One of my favorite high standard web sites to read is a Melbourne, Australia based site The Conversation, an independent source of news and views, sourced from the academic and research community and delivered direct to the public. I never fail to find something there to interest me.
Recently there was an article on The Rules for Book Reviewing . which I found very interesting considering the number of WordPress posts on books which I read each day. They range from genuine book reviews to the more personal reactions to the book.
The writer of the article included John Updike’s rules for reviewing,
Novelist and reviewer John Updike established five useful rules which are valid today:
- Try to understand what the author wished to do, and do not blame them for not achieving what they did not attempt.
- Give them enough direct quotation – at least one extended passage – of the book’s prose so the reader can form their own impression, can get their own taste.
- Confirm your description of the book with quotation from the book, if only phrase-long, rather than proceeding by fuzzy precis.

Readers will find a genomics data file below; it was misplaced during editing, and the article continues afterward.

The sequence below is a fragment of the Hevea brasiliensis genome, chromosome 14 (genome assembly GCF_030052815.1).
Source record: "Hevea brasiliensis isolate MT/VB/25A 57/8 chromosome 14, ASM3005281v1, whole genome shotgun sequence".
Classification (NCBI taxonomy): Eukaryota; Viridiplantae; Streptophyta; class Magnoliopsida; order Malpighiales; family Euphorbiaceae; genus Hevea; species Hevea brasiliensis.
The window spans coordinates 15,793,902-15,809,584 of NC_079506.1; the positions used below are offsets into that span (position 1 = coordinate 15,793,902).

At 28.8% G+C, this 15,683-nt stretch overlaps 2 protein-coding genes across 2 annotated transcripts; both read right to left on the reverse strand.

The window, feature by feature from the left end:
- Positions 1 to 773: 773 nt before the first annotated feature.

- Go easy on plot summary, and do not give away the ending.
- If the book is judged deficient, cite a successful example along the same lines, from the author’s ouevre or elsewhere. Try to understand the failure. Sure it’s theirs and not yours?
I don’t attempt to write reviews so I found myself looking at these rules in relation to the blogs I read. My main thought is that going by these rules some reviews do give away too much of the plot. I need just enough to know if the storyline is one which will appeal to me.
And the final statement could just as easily apply to readers as well as reviewers -is my lack of enjoyment of the book a result of my failure and not the authors. Hmmm. Well.
I invite you to read this article. It particularly applies to Australian reviewers but it could be interesting to all bloggers who write about their reading experiences, to see if different countries have different cultures in their book reviewing and to see how these rules compare with their own book blogging experiences
You might even find other articles which interest you.
We all know a good review when we read one – but what actually differentiates a good review from a bad one? Hartwig HKD, CC BY-ND
Image from Prof John Dale’s article on the Rules of Book Reviewing.